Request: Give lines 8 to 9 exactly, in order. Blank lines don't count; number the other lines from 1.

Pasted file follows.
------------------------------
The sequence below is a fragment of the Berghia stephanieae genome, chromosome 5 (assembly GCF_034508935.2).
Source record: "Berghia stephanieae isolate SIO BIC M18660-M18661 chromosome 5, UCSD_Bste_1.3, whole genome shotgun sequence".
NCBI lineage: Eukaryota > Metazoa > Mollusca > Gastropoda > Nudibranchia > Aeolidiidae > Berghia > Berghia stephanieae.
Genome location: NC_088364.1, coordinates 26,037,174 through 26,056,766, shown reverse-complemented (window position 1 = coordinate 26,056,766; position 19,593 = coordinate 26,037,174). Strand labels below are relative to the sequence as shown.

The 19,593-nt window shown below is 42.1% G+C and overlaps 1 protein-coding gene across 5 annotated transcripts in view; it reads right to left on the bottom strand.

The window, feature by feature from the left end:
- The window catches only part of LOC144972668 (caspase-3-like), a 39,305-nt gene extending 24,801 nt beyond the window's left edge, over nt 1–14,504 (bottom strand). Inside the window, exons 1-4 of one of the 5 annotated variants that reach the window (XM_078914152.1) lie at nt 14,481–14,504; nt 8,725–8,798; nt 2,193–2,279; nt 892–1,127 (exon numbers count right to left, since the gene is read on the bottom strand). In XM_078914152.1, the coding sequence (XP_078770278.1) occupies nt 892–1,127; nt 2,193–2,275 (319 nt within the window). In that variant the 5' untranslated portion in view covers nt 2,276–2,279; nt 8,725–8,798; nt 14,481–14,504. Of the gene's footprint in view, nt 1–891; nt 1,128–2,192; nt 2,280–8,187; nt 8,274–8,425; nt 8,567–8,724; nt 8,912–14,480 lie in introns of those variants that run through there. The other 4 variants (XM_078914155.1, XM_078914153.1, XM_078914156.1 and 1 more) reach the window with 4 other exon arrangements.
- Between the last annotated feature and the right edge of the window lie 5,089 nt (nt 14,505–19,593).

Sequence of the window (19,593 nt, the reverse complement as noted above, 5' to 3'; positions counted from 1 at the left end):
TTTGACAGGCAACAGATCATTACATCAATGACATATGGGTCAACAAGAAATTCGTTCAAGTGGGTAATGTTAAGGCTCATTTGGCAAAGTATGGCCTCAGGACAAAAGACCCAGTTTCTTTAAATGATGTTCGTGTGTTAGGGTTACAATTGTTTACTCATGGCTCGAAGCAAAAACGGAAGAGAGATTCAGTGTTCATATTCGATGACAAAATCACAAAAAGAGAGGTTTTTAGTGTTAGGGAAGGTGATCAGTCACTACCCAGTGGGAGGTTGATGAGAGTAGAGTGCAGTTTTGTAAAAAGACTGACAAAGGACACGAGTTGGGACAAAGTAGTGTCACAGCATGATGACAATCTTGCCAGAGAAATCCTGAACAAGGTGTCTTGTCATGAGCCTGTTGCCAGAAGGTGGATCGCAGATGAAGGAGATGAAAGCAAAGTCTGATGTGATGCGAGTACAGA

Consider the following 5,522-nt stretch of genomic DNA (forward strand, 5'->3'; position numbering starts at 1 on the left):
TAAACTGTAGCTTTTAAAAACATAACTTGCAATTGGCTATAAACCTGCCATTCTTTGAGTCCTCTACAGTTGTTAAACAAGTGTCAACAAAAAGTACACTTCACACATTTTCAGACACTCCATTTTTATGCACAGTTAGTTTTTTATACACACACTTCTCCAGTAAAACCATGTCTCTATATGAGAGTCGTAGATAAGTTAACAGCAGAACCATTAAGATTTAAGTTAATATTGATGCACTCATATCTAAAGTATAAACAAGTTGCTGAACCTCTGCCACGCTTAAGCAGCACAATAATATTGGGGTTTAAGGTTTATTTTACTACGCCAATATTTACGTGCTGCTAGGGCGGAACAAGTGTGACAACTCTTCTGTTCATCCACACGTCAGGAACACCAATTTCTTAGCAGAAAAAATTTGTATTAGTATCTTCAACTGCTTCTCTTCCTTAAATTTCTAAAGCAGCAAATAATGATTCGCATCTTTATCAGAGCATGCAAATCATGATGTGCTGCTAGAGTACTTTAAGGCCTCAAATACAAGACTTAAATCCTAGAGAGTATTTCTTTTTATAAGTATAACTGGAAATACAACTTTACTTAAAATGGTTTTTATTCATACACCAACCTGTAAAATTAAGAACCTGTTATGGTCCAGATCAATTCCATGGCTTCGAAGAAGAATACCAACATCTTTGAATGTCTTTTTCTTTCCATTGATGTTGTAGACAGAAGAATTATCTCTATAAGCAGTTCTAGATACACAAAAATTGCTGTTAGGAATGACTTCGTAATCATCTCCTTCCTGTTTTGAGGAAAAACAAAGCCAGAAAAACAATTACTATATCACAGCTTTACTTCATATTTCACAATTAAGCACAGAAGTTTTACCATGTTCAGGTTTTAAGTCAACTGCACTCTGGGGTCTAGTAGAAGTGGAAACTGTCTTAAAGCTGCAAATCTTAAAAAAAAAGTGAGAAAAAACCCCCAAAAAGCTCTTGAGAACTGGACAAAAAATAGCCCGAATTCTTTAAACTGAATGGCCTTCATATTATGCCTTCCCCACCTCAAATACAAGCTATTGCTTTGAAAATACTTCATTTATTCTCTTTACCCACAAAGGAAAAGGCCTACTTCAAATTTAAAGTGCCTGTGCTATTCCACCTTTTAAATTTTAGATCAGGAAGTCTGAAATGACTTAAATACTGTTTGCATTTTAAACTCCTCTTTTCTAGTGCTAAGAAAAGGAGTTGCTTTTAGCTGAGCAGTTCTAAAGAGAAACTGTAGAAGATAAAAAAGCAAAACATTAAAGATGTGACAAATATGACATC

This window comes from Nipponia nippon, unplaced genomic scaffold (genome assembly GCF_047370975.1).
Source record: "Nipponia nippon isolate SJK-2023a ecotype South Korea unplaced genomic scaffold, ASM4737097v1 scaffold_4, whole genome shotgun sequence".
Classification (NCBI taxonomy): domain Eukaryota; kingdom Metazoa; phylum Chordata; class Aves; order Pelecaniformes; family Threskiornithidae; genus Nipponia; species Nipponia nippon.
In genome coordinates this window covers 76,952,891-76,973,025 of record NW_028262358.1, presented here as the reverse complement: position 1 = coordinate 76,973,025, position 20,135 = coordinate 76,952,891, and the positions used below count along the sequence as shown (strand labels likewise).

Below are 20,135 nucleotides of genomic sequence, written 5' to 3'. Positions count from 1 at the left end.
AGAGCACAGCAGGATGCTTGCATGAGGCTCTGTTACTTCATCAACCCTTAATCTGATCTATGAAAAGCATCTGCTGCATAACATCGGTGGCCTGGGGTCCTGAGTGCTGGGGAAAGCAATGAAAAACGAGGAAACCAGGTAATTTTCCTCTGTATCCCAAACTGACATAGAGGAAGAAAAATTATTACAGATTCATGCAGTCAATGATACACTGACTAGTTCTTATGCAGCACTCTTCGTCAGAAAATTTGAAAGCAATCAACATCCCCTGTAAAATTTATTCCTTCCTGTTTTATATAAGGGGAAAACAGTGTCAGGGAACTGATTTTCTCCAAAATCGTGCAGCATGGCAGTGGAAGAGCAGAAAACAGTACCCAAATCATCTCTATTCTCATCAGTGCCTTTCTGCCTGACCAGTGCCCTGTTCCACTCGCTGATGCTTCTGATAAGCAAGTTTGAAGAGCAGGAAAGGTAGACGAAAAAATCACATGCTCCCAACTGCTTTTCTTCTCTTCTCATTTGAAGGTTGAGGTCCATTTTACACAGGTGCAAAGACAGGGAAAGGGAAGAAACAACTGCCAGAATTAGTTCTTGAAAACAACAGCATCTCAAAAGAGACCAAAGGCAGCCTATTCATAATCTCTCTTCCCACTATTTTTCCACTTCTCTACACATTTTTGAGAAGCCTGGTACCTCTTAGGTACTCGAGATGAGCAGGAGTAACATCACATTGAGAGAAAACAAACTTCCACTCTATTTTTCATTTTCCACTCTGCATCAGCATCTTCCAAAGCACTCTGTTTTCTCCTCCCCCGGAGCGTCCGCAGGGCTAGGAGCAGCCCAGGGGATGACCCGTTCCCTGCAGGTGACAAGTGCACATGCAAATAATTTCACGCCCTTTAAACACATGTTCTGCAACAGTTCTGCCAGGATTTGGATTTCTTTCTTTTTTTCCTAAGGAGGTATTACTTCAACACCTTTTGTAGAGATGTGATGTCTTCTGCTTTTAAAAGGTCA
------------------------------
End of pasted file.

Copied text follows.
- Between the last annotated feature and the right edge of the window lie 5,089 nt (nt 14,505–19,593).

Sequence of the window (19,593 nt, the reverse complement as noted above, 5' to 3'; positions counted from 1 at the left end):